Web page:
Endometrial carcinoma: Clinical features and diagnosis
- Lee-may Chen, MD
Lee-may Chen, MD
- Professor of Obstetrics, Gynecology, & Reproductive Sciences
- Division of Gynecologic Oncology
- UCSF Helen Diller Family Comprehensive Cancer Center
- Jonathan S Berek, MD, MMS
Jonathan S Berek, MD, MMS
- Laurie Kraus Lacob Professor
- Stanford University School of Medicine
- Fellow, Stanford Distinguished Careers Institute
- Director, Stanford Women's Cancer Center
- Senior Scientific Advisor, Stanford Cancer Institute
- Section Editors
- Barbara Goff, MD
Barbara Goff, MD
- Section Editor — Gynecologic Oncology
- Director, Gynecologic Oncology
- University of Washington Medical Center
- Don S Dizon, MD, FACP
Don S Dizon, MD, FACP
- Section Editor – Gynecologic Oncology
- Head of Women's Cancers, Lifespan Cancer Institute
- Director of Medical Oncology, Rhode Island Hospital
- Associate Professor of Medicine, Warren Alpert Medical School of Brown University
Uterine cancer is the most common gynecologic malignancy in developed countries and is the second most common in developing countries (cervical cancer is more common). Adenocarcinoma of the endometrium (lining of the uterus) is the most common histologic site and type of uterine cancer. (See "Endometrial carcinoma: Epidemiology and risk factors".)
Abnormal uterine bleeding is the cardinal symptom of endometrial cancer. Occasionally, women with endometrial cancer who have no abnormal uterine bleeding present with abnormal findings on cervical cytology. Seventy-five to 90 percent of women with endometrial carcinoma present with abnormal uterine bleeding [1-3]. The majority of patients are diagnosed with disease confined to the uterus and have a greater than 90 percent five-year survival rate.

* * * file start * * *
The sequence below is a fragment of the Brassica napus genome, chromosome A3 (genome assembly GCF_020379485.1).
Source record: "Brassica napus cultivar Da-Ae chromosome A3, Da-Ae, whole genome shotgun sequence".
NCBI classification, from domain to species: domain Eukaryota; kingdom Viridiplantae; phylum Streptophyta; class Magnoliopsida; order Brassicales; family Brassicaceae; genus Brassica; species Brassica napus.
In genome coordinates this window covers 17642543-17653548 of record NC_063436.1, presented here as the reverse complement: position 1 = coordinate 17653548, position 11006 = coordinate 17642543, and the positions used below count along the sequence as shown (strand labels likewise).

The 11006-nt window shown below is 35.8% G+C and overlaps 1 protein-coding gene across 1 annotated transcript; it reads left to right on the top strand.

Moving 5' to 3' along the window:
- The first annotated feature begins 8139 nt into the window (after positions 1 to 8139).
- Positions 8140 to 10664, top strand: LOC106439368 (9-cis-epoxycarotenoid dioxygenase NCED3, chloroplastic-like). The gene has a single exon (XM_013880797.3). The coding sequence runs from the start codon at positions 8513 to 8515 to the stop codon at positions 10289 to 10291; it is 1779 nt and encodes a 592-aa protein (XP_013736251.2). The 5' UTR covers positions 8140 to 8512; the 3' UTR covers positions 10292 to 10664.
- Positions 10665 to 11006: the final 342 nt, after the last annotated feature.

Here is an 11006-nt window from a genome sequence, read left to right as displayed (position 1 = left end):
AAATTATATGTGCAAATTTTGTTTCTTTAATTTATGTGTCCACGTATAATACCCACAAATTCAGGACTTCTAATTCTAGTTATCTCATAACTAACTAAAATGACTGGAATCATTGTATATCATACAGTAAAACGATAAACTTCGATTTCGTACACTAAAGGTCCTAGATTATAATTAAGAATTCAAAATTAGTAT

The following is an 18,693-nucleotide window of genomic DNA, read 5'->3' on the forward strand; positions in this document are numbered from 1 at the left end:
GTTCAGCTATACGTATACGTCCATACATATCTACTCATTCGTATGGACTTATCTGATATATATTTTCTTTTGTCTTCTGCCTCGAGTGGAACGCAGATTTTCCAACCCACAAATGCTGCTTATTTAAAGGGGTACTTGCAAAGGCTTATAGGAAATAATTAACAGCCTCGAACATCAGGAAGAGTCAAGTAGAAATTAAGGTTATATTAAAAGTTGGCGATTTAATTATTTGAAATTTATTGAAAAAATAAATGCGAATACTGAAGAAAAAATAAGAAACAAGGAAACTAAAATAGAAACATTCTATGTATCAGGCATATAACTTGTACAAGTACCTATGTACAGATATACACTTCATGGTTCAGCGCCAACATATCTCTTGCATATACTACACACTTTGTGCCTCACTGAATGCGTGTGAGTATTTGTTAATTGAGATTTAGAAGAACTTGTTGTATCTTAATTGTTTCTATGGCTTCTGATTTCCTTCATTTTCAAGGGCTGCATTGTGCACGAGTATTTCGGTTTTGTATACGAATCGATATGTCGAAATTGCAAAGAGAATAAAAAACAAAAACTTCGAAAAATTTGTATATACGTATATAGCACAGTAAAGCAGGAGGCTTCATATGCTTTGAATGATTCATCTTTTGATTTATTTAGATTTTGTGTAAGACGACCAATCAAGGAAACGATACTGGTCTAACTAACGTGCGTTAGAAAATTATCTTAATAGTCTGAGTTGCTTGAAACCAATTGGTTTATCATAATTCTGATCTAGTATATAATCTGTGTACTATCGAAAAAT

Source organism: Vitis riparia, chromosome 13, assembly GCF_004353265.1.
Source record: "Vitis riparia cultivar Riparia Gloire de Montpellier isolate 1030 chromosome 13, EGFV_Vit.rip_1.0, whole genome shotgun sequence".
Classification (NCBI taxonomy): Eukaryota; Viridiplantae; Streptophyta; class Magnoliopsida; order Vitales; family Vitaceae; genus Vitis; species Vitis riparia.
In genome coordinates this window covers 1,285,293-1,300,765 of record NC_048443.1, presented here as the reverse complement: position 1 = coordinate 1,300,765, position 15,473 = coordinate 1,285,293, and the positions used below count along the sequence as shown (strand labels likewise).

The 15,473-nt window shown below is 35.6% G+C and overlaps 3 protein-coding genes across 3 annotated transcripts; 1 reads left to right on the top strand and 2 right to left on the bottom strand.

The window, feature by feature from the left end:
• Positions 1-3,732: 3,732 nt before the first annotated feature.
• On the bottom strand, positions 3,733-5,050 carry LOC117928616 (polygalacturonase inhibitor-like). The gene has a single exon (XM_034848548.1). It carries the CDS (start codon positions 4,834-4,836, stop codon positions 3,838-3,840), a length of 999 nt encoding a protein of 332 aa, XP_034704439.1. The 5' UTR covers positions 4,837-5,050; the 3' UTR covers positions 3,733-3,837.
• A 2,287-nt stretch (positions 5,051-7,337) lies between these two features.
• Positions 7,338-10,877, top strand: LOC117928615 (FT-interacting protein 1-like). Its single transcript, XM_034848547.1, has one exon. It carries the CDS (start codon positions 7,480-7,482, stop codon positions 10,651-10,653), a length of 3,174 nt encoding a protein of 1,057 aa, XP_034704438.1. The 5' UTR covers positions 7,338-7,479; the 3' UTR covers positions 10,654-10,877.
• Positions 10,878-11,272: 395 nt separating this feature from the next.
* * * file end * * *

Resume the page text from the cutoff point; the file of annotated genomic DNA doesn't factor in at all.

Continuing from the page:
The clinical features, diagnosis, and screening of women for endometrial cancer will be reviewed here. An overview of endometrial cancer can be found separately (see "Overview of endometrial carcinoma"). Related topics are discussed in detail separately, including:
●Histopathology and pathogenesis (See "Endometrial carcinoma: Histopathology and pathogenesis".)
●Epidemiology and risk factors (See "Endometrial carcinoma: Epidemiology and risk factors".)To continue reading this article, you must log in with your personal, hospital, or group practice subscription. For more information on subscription options, click below on the option that best describes you:
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- CLINICAL PRESENTATION
- Abnormal uterine bleeding
- Cervical cytology findings
- Incidental finding on imaging
- Incidental finding at hysterectomy
- EVALUATION OF WOMEN WITH SUSPECTED ENDOMETRIAL NEOPLASIA
- Physical examination
- Laboratory evaluation
- Pelvic sonography
- Endometrial sampling
- DIFFERENTIAL DIAGNOSIS
- FURTHER EVALUATION AFTER ENDOMETRIAL SAMPLING
- Negative endometrial sampling
- - Office endometrial biopsy with insufficient endometrial cells
- - Persistent or recurrent bleeding
- Positive endometrial sampling
- - Staging and treatment
- - Postmenopausal women not on hormone therapy
- - Women with risk factors for Lynch syndrome
- ENDOMETRIAL CANCER SCREENING
- Women at average or increased risk
- Women with Lynch syndrome
- Other genetic syndromes
- INFORMATION FOR PATIENTS
- SUMMARY AND RECOMMENDATIONS